LIST OF WORKS JUST PUBLISHED. Hebrew Tales, selected and translated from Ancient Hebrew Works, to which is prefixed, an Essay on the still existing remains of the Hebrew Sages of a later period than the Maccabees, and on the character and merit of the uninspired Ancient Hebrew Literature generally. 1 vol. foolscap 8vo. 78. 6d.

A Panoramic View of Liverpool. Dedicated, by permission, to the Right Honourable William Huskisson, MP., &c., on two sheets drawing Colombier. 11. 11s. 6d.

The Life of Erasmus; with Historical Remarks on the State of Literature between the tenth and sixteenth Centuries. By Charles. Butler, Esq., 8vo. 78. 6d.

William Tell, a Drama, translated from the German of Frederick Schiller. 8vo. 6s.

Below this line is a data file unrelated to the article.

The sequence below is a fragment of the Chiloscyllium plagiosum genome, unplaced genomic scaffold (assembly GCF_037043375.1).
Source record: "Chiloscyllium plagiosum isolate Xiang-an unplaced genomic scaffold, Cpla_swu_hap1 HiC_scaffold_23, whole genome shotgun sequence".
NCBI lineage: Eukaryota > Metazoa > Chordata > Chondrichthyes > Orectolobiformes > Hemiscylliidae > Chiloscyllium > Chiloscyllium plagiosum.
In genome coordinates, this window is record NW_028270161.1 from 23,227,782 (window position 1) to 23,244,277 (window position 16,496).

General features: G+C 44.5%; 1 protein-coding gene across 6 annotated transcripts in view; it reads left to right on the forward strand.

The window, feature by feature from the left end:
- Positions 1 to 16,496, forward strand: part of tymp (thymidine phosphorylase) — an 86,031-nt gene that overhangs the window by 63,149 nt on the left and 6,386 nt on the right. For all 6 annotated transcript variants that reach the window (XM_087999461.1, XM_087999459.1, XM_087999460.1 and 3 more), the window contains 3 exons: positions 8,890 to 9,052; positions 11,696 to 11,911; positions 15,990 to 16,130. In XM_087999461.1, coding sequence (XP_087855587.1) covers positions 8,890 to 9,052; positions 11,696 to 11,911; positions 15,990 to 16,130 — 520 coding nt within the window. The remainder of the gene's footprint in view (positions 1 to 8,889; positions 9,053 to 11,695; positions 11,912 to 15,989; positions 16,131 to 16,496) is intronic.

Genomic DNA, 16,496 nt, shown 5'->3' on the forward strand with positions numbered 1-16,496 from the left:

Varieties of Literature, being principally Selections from the Portfolio of the late John Brady, Esq. Author of Clavis Calendaria. 12mo. 8s.

A Key to the Book of Psalms. By the Rev. Thomas Boys, AM. 8vo. 8s. 6d.
The plays of Clara Gazul, translated from the French. Post 8vo. 9s.

A Plea for the Protestant Canon of Scripture, in, opposition to the Popish Canon, of which the Apocrypha makes an integral part. 8vo. 4s.

Mirror of the Months. 8vo. 8s. 6d.

An Essay on Education, applicable to Children in general; the Defective; the Criminal; the Poor the Adult, and Aged. By Richard Poole, MD. 12mo. 7s.6d.

Essays on the Evidences, Doctrines, and Practical Operation of Christianity. By J. J. Gurney. 8vo. 10s. 6d.

Granby, a Novel. 3 vols. post 8vo. 11. 7s.

The Pantheon of the Present Age, or Memoirs of Three Thousand Living or contemporary Public Characters. 3 vols. 12mo. 21. 2s.

A Picture of Greece in 1825, as exhibited in the Personal Narrative of James Emerson, Esq. Count Pecchio, and W. H. Humphreys, Esq. 2 vols. post 8vo. 185.